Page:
COVID-19 and MONEY

COVID-19 and MONEY

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Monitoring the impact of the coronavirus pandemic on the financial service industry

We’re all going to remember this coronavirus pandemic a bit differently.

Students are at home, churches and mosques are empty, international travel is at a historic low, medical resources are stretched thin and some countries are on lockdown.

The coronavirus pandemic is rocking the global economy and many sectors are feeling the turbulence. But what exactly is going on with financial services?

Here are some highlights:

C is for COVID-19, C is also for Cash-less

In light of the coronavirus pandemic, cash handling has become a major concern.

Health experts believe the novel coronavirus, which causes the potentially deadly COVID-19 disease, is transmittable through surfaces, including paper money, that have been handled by an infected person. The belief is that these viruses can stay active on cash and other surfaces for at least 10 days. That’s a concern not only for deposit taking financial institutions but also all businesses that handle cash.

While the World Health Organisation (WHO) has refuted claims that the virus is transmitted through cash, it advises that, “It is good hygiene practice to wash your hands after handling money, especially if eating or handling food.”

Given that other coronaviruses, including Severe Acute Respiratory Syndrome (SARS) and Middle East Respiratory System (MERS), were transmitted through fomites, erring on the side of caution by limiting cash handling and embracing contactless payments would be prudent.

More DFS, less cash

To encourage social distancing and limit the spread of coronavirus, a few mobile money providers are encouraging customers to embrace digital payments by reducing or waiving transfer fees.

Safaricom, the operator of M-Pesa in Kenya, is leading the charge; suspending fees for 90 days. Other providers like MTN Uganda have followed suit. Governments are also looking to DFS to help fight the pandemic as the Central Banks of Ghana and Uganda have lowered transfer fees and raised transaction thresholds to encourage the use of digital financial services and limit cash transactions.

Likewise, our own Guaranty Trust Bank has eliminated instant payment transfer fees of N5000 and below.

Read more about the fee waivers here.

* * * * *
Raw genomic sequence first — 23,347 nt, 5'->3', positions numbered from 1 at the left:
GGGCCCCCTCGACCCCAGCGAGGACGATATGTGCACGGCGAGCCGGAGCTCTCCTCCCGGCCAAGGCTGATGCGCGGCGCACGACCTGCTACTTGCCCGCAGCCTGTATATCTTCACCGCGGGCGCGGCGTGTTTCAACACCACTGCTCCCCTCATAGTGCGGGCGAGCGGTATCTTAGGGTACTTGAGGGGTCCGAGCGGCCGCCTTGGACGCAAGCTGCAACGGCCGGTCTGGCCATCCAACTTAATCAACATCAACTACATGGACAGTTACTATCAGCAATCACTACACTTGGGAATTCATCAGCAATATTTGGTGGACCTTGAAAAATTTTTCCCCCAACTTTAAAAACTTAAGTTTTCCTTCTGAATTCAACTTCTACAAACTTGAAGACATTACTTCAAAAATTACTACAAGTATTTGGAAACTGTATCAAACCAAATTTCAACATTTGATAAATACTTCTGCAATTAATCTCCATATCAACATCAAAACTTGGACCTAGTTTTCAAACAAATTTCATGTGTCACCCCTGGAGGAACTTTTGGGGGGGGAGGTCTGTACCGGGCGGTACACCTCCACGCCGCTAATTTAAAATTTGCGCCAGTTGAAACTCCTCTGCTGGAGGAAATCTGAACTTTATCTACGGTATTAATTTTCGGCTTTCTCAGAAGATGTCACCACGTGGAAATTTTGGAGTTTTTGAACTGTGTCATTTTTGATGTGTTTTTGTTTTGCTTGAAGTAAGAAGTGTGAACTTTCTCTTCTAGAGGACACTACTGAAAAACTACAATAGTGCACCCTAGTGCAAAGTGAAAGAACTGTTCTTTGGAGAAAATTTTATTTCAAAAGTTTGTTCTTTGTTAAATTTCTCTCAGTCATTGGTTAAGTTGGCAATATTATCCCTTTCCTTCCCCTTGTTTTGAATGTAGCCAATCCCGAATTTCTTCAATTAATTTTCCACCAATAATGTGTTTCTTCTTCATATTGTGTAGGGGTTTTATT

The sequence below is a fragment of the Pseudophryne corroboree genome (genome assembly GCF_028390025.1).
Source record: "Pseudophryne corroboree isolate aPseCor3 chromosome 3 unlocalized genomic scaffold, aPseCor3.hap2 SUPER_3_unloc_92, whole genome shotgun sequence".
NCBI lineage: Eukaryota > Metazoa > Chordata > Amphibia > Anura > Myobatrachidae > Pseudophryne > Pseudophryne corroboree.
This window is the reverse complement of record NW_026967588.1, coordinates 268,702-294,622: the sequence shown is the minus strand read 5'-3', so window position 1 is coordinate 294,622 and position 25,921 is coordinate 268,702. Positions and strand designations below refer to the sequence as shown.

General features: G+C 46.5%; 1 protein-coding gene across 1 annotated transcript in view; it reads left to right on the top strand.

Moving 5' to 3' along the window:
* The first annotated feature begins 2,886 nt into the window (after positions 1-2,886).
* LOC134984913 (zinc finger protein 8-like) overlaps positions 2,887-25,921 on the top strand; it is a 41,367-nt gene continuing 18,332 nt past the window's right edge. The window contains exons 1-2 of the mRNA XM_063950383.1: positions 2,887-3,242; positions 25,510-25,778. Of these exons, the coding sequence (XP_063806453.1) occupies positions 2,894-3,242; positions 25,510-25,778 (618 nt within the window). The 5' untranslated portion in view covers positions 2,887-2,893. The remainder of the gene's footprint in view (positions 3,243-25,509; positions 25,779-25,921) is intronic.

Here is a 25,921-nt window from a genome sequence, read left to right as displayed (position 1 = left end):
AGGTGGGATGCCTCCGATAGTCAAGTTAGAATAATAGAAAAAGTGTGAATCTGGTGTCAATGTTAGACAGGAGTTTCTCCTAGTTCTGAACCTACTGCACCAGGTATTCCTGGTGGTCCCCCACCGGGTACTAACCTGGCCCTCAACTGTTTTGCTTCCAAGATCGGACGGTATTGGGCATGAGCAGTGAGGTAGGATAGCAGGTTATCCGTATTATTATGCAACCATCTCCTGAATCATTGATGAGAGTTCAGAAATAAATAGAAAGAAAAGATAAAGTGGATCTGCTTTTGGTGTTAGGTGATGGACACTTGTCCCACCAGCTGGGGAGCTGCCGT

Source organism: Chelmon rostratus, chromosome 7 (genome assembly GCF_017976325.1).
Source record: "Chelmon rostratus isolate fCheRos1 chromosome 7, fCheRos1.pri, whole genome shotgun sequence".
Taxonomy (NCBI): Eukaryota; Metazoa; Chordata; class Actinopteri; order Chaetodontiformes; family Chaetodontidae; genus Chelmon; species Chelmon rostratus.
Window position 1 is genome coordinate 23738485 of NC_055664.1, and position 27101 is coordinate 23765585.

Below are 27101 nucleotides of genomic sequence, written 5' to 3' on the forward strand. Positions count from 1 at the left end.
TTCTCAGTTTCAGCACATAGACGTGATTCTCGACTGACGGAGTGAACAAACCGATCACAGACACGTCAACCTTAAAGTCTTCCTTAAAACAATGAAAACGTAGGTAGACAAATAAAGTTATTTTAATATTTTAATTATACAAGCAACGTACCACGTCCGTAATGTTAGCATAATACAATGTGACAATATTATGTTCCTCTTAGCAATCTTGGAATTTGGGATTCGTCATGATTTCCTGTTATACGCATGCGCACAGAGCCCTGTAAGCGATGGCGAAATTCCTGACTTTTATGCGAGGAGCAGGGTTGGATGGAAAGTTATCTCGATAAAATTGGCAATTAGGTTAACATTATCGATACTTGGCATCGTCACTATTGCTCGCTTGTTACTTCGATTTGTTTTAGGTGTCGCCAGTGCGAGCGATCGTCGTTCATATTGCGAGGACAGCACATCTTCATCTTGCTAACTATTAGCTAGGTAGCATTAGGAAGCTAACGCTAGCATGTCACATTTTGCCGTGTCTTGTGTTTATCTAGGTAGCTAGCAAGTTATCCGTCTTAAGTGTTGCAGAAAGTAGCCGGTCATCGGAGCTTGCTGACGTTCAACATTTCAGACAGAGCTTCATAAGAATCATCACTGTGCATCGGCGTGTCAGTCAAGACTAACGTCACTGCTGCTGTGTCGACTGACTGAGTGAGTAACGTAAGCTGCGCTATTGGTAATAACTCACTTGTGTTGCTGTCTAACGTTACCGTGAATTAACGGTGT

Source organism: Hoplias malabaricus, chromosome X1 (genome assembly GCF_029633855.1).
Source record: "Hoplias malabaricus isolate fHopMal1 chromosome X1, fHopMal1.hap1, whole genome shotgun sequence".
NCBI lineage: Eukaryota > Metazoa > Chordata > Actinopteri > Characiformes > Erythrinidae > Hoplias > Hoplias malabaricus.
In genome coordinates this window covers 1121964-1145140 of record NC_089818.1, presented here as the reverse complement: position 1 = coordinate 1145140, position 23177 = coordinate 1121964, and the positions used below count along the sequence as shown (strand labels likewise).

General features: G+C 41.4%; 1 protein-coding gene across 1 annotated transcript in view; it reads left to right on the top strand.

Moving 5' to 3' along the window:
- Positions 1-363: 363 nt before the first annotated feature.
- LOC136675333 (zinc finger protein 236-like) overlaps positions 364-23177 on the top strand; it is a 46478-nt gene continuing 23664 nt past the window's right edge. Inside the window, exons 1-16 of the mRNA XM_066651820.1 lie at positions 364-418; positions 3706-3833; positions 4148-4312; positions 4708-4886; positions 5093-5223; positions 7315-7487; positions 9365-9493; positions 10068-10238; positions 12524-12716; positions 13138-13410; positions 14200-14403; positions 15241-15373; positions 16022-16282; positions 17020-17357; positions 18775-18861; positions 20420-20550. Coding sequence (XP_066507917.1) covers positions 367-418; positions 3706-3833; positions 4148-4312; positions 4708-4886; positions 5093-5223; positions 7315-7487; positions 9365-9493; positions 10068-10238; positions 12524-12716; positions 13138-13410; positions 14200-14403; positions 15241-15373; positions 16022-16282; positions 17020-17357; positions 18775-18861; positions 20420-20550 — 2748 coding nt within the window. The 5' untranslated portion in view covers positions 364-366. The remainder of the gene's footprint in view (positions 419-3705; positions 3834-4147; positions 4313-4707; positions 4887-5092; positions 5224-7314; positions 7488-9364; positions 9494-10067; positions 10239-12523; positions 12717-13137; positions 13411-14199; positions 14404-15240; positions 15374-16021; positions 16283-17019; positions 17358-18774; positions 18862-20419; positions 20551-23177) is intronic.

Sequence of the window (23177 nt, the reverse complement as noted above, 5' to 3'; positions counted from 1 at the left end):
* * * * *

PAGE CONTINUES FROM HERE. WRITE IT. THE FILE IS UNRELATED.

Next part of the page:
With COVID-19 on the table, all bets are off

Betting companies are not immune to the impacts of the coronavirus pandemic. The suspension of major global sporting events including the UEFA Champions League, European football leagues, African Nations Cup, etc., punters are void of activity and their hosts, betting companies, declining revenues.

Read more about the impact of the pandemic on betting.

A surge in DFS and remote banking

Mobile finance apps are witnessing more activity than ever before, even as users embrace digital finance platforms and avoid crowded bank branches. Banks are also beginning to respond to the pandemic by shuttering their branches. The UAE’s largest bank, First Abu Dhabi Bank, has suspended a number of banking services at its branches and contact centres including cash deposits as part of safety measures against the coronavirus. In the US, big banks such as Capital One and JPMorgan have closed down several branches in their efforts to curb the spread of the coronavirus.

Read more here.

Placing the economy on meds

All signs are pointing to an impending economic recession as global markets are closing and hampering all budgets and economic growth projections.

Nations are trying to evade this fate by stimulating their economy with diverse interventions. The USA, for instance, is exploring direct cash payments (up to $1000) to help their citizens weather this season, even as hundreds of thousands of people are stuck at home and out of work.

The sliding oil prices combined with the glut also puts Nigeria in a very precarious position. Remember, oil revenues make up the lion share of our forex income.

On Wednesday, March 18, the CBN announced a 1 trillion naira intervention fund to support local manufacturing and import substitution. It will also support the medical sector to ensure that laboratories, researchers and innovators work with global scientists to patent and produce vaccines and test kits in Nigeria.

COVID for eCommerce

With reductions in physical activity, where people are compelled to stay at home and businesses suspend operations, eCommerce is reaping the benefits as organisations like Amazon plan to hire 100,000 extra warehouse and delivery workers.

The continued spread of the coronavirus has meant consumers are increasingly relying on online retailers and online payments as they avoid going outdoors and face low inventory at physical stores.

Pharma gets a shot in the arm

On Saturday 21 March, the Bankers Committee pledged to provide grant funding facilities in Naira and foreign exchange to pharmaceutical companies, enabling them procure raw materials and equipment to boost local drug production. Ironically, as the virus continues its rampage on industries and international markets, it has opened the storehouse for funding our diseased healthcare industry! That’s a plus….

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With Nigeria’s confirmed cases of the COVID-19 rising daily, the next few weeks will be critical to our success in containing this pandemic and controlling its impact on our economy. We believe we will overcome this plague.

In the meantime, we will keep tabs on the impact of the coronavirus pandemic on the industry over the coming weeks.

Please stay safe, wash your hands and practice social distancing.

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